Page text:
Movie Review by EDF
Starring: Ed Speleers, Jeremy Irons, Sienna Guillory, Robert Carlyle, John Malkovich
Director: Stefen Fangmeier
Fantasy movies are on a roll right now with the success of the HARRY POTTER, THE LORD OF THE RINGS and NARNIA movies. ERAGON is the latest slice of fantasy that comes from Twentieth Century Fox and is an adaptation of a successful book. Written by Christopher Paolini when the young writer was still in his teens, Paolini has developed this tale into a trilogy all about good versus evil with dragons thrown in for good measure. With the likes of WETA and ILM in charge of the movie’s special effects, will the movie going audience be ready for another quest and adventure?
On the run from the evil King Galbatorix (John Malkovich), Arya (Sienna Guillory) has taken a stone and is pursued by Galbatorix’s henchman Durza (Robert Carlyle) Cornered by Durza, Arya uses a magic spell to send the stone away. A young farm boy called Eragon (Ed Speleers) finds the stone and takes it back to the farm he lives on that is owned by his uncle.
Eragon goes to the local village to gain some information on the mysterious stone but finds Brom (Jeremy Irons) who recounts fantastical tales of dragons and the Varden rebels composed of elves and dwarfs who oppose King Galbatorix. When Eragon returns to the farm, he finds that the stone is not a stone but an egg out of which hatches a baby dragon. The King sensing that the egg has hatched sends the brutish Urgals to kill the dragon.
Within a short space of time the dragon called Saphira, grows to full size but its powers have not fully developed. Returning one day from a flying session with Saphira, Eragon finds his uncle murdered and Brom arrives in time to convince Eragon to leave immediately as his life is now in danger. As Eragon is not yet ready to take on the responsibility of being Saphira’s Dragon Rider, Brom trains him for the upcoming battle that Eragon must partake in as he is the rebellions last hope.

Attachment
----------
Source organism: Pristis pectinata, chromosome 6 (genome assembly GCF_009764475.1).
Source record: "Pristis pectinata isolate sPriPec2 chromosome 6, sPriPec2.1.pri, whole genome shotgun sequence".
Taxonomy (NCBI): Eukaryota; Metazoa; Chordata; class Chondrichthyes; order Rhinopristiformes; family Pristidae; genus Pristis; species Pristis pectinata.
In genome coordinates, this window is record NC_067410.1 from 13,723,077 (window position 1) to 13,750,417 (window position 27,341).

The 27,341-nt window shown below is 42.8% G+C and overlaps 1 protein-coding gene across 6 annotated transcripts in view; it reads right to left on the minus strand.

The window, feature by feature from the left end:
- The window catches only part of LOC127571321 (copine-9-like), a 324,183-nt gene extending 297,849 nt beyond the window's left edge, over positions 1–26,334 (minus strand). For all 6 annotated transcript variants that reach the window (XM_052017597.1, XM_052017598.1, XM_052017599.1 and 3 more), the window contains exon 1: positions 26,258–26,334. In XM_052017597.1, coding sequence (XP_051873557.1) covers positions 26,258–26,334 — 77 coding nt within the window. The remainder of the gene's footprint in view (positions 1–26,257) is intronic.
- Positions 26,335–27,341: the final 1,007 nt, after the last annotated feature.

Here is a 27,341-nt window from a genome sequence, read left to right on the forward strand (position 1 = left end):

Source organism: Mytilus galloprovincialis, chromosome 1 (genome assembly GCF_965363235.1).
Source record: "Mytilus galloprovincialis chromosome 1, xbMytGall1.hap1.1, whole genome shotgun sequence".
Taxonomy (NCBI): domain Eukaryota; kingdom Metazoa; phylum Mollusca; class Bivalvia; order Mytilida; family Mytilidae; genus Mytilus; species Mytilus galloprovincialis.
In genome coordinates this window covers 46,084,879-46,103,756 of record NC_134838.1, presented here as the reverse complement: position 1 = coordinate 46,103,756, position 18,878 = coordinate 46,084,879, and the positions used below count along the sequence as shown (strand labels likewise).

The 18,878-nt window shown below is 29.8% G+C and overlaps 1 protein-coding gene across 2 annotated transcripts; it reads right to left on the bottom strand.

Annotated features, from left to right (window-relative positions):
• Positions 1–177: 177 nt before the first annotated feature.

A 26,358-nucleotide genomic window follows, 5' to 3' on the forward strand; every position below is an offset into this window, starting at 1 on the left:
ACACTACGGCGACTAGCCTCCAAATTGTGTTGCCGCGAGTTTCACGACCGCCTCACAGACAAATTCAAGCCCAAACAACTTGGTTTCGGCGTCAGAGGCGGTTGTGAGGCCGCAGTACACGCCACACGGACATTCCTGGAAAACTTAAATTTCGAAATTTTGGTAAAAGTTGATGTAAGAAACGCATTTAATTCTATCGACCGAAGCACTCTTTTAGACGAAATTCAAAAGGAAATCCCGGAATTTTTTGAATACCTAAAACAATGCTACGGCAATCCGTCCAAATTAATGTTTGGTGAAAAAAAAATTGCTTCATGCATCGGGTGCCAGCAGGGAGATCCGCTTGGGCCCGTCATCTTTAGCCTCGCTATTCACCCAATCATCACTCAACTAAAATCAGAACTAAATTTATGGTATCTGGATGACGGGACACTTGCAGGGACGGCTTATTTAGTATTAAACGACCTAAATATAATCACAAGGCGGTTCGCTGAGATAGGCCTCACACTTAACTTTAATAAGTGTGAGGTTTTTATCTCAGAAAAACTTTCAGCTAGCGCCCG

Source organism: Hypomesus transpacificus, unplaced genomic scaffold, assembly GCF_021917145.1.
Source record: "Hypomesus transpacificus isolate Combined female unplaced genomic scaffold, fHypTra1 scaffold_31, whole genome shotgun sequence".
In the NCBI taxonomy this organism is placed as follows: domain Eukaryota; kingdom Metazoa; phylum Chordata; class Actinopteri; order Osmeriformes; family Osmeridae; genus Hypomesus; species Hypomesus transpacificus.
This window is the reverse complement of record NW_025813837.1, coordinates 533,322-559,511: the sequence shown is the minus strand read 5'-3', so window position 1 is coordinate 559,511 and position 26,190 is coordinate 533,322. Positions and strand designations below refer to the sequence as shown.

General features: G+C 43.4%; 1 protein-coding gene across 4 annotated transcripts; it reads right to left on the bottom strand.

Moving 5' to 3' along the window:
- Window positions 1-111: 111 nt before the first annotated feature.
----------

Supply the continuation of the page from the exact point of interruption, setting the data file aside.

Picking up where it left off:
What begins as an interesting movie is later let down by a few things. First of all, there are parts of the movie where you could insert specific scenes from STAR WARS quite comfortably. These are so obvious that it becomes embarrassing. From STAR WARS, some of the lifted scenes include Luke Skywalker looking at the moons, training with Obi-Wan and others that will not be mentioned without giving away the plot but I am sure you can guess the rest. As for the CGI work, while the dragon looks impressive, some of the flying sequence effects do look a bit sloppy. While Carlyle and Malkovich enjoyably ham it up as bad guys, Irons seems to clearly enjoy his role as Eragon’s mentor but the movie relies too much on inexperienced Speleers’ shoulders. While the movie is in parts engaging, it is not as riveting and compelling as THE LORD OF THE RINGS but it does feel like a movie that will keep twelve year-olds happy.